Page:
As the world dices with the climate emergency, businesses and governments are starting to push funding towards technology that aims to trap planet-heating gases rather than let them saturate the atmosphere.
Carbon capture is a controversial idea, attacked as a costly distraction from stopping emissions occurring in the first place.
But last month, the International Energy Agency said it was an imperative part of the mix, warning that it would be “virtually impossible” for the world to hit climate targets without capturing and storing emissions generated from factories, power plants, transportation and other sources. The transition to renewable energy, such as solar and wind, would not cut emissions in time, the IEA said.
In an eye-catching recent deal, a consortium including Amazon and Microsoft invested in CarbonCure Technologies, a Canadian firm seeking to slash the carbon dioxide emissions of concrete. Producing cement, the key ingredient in concrete, creates so much CO2 that if the industry were a country only China and the US would emit more over the course of a year.
CarbonCure works with nearly 300 concrete producers to inject captured CO2 into their product. The injected gas chemically transforms into limestone, reinforcing the concrete. Amazon will use the concrete in its buildings, including its vast new headquarters in Virginia.
Currently, CarbonCure is injecting CO2 normally used in products such as carbonated drinks but hopes to “close the loop” by capturing it from cement production in order to reduce global concrete emissions by 500m metric tonnes by the end of the decade.
“The funding from Amazon will be critical to rapidly scale up the solution we’ve developed,” said Christie Gamble, the director of sustainability at CarbonCure. To make a significant dent in pollution, emissions from concrete will have to be captured, or new non-concrete materials will need to be used on a vast scale even as countries such as China and India rapidly build new infrastructure.
“Is that possible? Absolutely. Will it be challenging? You bet,” said Gamble. “This investment is one that indicates a huge amount of optimism of what is possible.”
This broad sweep of technology can be split roughly into two types – air conditioner-like machines that can suck CO2 directly from the air; and infrastructure that captures emissions at source and stores them, usually underground.
Carbon capture is still in its infancy – there are only about 20 projects in commercial use worldwide, according to the IEA – but billions of dollars in investment is flowing into the sector. Microsoft has announced a “moonshot” climate plan that will involve direct air capture of CO2 and biomass energy carbon capture and storage, where wood chips are burned and the resulting carbon is injected into rock formations.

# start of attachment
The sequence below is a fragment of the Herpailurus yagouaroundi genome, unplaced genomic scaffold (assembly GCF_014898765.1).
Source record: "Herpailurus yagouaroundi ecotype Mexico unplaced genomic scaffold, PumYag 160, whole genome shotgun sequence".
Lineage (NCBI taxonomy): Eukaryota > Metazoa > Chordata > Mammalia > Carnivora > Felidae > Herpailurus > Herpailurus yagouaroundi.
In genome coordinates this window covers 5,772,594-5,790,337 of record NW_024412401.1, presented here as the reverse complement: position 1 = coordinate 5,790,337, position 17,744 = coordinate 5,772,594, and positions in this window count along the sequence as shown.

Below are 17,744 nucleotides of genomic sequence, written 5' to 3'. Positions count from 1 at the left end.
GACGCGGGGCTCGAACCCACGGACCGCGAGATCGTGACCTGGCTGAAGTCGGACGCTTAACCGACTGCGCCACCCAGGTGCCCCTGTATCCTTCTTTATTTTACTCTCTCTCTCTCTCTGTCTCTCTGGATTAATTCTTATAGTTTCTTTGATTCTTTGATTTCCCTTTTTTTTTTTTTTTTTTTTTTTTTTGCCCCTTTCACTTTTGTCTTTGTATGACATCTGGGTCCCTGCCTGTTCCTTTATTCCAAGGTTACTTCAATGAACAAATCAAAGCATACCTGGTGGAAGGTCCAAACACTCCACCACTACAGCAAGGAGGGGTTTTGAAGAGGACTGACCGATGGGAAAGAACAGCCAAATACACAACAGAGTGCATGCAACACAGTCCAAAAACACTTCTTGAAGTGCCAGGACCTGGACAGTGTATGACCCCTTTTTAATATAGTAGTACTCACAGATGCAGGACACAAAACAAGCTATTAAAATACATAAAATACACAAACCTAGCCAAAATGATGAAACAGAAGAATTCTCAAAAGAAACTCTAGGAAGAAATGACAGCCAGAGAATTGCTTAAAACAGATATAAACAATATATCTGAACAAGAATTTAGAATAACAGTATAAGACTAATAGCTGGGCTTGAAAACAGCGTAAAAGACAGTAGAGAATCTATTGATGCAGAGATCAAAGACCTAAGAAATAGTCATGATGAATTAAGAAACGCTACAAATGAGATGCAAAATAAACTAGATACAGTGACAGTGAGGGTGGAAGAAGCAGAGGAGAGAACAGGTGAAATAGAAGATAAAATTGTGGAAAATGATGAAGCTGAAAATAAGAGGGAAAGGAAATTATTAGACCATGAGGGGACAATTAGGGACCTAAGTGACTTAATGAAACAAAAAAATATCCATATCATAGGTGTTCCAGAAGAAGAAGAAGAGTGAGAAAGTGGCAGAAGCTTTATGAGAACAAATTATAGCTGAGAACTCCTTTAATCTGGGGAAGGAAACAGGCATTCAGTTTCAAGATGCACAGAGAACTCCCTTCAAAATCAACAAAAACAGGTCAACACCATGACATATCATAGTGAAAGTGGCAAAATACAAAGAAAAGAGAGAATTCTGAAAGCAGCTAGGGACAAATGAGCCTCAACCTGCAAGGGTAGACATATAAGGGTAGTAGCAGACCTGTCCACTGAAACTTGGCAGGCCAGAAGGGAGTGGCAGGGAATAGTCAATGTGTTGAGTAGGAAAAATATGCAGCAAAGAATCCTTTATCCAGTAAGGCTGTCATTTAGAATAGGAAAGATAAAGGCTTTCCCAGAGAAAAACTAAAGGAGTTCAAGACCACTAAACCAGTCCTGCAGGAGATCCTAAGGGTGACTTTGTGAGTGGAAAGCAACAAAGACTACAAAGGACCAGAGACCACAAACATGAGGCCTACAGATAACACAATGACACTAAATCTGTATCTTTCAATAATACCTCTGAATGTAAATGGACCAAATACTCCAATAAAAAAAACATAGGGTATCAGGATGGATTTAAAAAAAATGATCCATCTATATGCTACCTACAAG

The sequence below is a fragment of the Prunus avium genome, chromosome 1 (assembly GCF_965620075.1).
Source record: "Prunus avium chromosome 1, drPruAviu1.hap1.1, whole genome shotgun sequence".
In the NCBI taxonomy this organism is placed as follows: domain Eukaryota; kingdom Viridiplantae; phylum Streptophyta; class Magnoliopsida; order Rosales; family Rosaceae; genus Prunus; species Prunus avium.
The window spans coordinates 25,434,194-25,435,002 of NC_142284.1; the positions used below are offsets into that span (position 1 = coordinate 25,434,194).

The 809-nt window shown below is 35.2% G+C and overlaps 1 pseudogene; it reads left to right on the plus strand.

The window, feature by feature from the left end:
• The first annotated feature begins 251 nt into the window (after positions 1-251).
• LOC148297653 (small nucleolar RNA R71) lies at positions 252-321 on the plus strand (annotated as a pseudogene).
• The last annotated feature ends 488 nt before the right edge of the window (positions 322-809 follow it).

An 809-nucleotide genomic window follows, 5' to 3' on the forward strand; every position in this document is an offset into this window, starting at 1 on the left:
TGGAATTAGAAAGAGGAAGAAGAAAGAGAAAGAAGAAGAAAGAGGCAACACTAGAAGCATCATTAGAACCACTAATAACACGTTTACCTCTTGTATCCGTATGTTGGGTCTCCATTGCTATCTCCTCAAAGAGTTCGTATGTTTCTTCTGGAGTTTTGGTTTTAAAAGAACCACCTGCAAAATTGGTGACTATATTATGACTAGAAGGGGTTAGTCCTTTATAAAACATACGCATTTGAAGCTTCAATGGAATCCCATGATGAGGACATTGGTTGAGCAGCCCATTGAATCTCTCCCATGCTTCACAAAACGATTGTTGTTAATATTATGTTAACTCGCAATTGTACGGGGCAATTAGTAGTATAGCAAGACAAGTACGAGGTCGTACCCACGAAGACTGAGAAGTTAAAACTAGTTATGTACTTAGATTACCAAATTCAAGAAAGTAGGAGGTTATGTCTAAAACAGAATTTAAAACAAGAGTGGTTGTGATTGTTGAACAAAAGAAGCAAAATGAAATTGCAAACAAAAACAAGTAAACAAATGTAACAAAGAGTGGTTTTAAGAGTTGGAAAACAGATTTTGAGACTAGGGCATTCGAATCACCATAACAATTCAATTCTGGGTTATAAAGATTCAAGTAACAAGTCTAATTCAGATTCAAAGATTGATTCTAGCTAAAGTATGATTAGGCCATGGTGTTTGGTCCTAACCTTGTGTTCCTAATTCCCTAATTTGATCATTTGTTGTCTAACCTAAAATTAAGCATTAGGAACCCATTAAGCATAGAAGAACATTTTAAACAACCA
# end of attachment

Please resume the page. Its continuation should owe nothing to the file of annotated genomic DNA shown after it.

Norway is launching a full-scale carbon capture and storage project, named Longship after the Viking vessels, while a direct air capture project for the Permian Basin in the south-western US is doubling in size and aims to suck up 1m tons of CO2 a year. The US government is pitching in, recently awarding $72m to two dozen different carbon capture initiatives.
“We are at a tipping point and no one knows quite how it will tip,” said Klaus Lackner, an Arizona State University expert in the field who invented “mechanical trees” that remove CO2 from the air. Lackner said the world was likely to surge beyond the 1.5C global heating limit set out in the Paris climate agreement. “We are living in an overshoot world where 1.5C will be missed,” he said. “We are going to have to step harder on the brakes and we are going to have to get carbon back.”
But many environmentalists are not keen on an idea that would burnish the green credentials of fossil fuel companies by installing carbon capture technology on power plants. “Carbon capture and storage is not a solution to the climate crisis, it is part of the problem,” said Karen Orenstein, the climate and energy programme director at Friends of the Earth. “This extraordinarily expensive pipe dream is just false rhetoric propagated by the fossil fuel industry in an attempt to save itself.”
Critics point to the example of Petra Nova, a $1bn flagship carbon capture project in Texas that was mothballed this year after the crashing price of oil made it economically unviable (supporters of the project note that it captured 92% of the CO2 that passed through it, exceeding expectations).
Lackner said that retrofitting ageing “zombie” power plants with carbon capture units was often pointless, with renewables waiting in the wings to replace fossil fuels. The technology should instead be used, he said, for stubbornly persistent pollution coming from shipping, aviation and trucks that could not easily be removed by the shift to cleaner energy.
“Scaling up is the issue and so it needs investment and it needs regulation,” Lackner said. “We’ve ignored the problem and now we are in a hole. We have to stop digging but we have to fill the hole up, too.”
Lackner said the industrial capacity for widespread carbon capture exists, but it required political will. “Much like … sewage in the 18th century, we don’t see the value of cleaning up a mess until it hurts us,” he said. “There’s going to be irreversible harm: species are going to go extinct, seas will rise and we won’t be able to unmelt glaciers. We will get there, the question is how much collateral damage we will do on the way.”